Clearly the dog owner was more responsible than this poor child's parents. This sounds as though the poor tethered dog was set up for failure. How sad.

    • natures47friend profile image


      7 years ago from Sunny Art Deco Napier, New Zealand.

      What a great, well-written hub. In our paper last night a 15 month old wandered with his Xmas present next door to a tethered PitBull and was picked up by his head and tossed. That dog has been a menace to people and bit the owner to after that. It will be destroyed. Obviously no one had fences or gates here. The parents should not have let the baby wander off but he is alive and will no doubt have scaring. Why do people insist on keeping these dangerous dogs?

      We have so many children malled by dogs....especially Pitbulls....gangs like them.

      Voted everything except are a genius with words.

    • Brett Winn profile image

      Brett Winn 

      7 years ago from US

      Alexadry, congrats for doing a really good job with a difficult subject. You are so right that it is wrong to pawn such a dog off on the unsuspecting, which is what people do when they take such a dog to the pound without informing anyone of the dog's issues. Some dogs can be rehabilitated, but it isn't a job for an amateur, and sadly, with some, the kindest thing is to humanely put them down. Excellent hub, and voted up!

    • rebeccamealey profile image

      Rebecca Mealey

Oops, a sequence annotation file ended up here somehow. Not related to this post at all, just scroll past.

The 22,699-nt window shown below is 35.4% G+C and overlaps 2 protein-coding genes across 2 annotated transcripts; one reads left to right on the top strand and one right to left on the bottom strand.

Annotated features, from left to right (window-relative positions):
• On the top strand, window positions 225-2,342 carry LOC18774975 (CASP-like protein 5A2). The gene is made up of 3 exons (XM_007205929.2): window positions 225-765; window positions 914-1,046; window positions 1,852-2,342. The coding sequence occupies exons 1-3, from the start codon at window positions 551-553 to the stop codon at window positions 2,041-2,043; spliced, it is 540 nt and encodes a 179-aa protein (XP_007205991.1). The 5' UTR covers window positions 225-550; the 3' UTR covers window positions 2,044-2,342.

7 years ago from Northeastern Georgia, USA

      We are dealing with this issue in my family right now. One of my "grand dogs". He has bitten one person, but the person was taunting my granddaughter. He barks ferociously at all strangers but of course stays detained in a fenced yard. However, two or three times he has gotten loose and seriously, I mean seriously injured two other neighborhood dogs. My son is keeping him for his sister and brother in law and trying to work with the dog. I have been forwarding your dog behavior Hubs to him and we are hoping to save the big Lug. Thanks for all your help. BTW he is a Boxer mix.

    • Deborah Brooks profile image

      Deborah Brooks Langford 

      7 years ago from Brownsville,TX

      Very interesting... and useful.. I feel so sorry for the animals that are aggressive. there is a reason why they are so aggressive. so sad.. this is a great hub.

      I voted up and interesting and useful and all the above.

      Happy New year.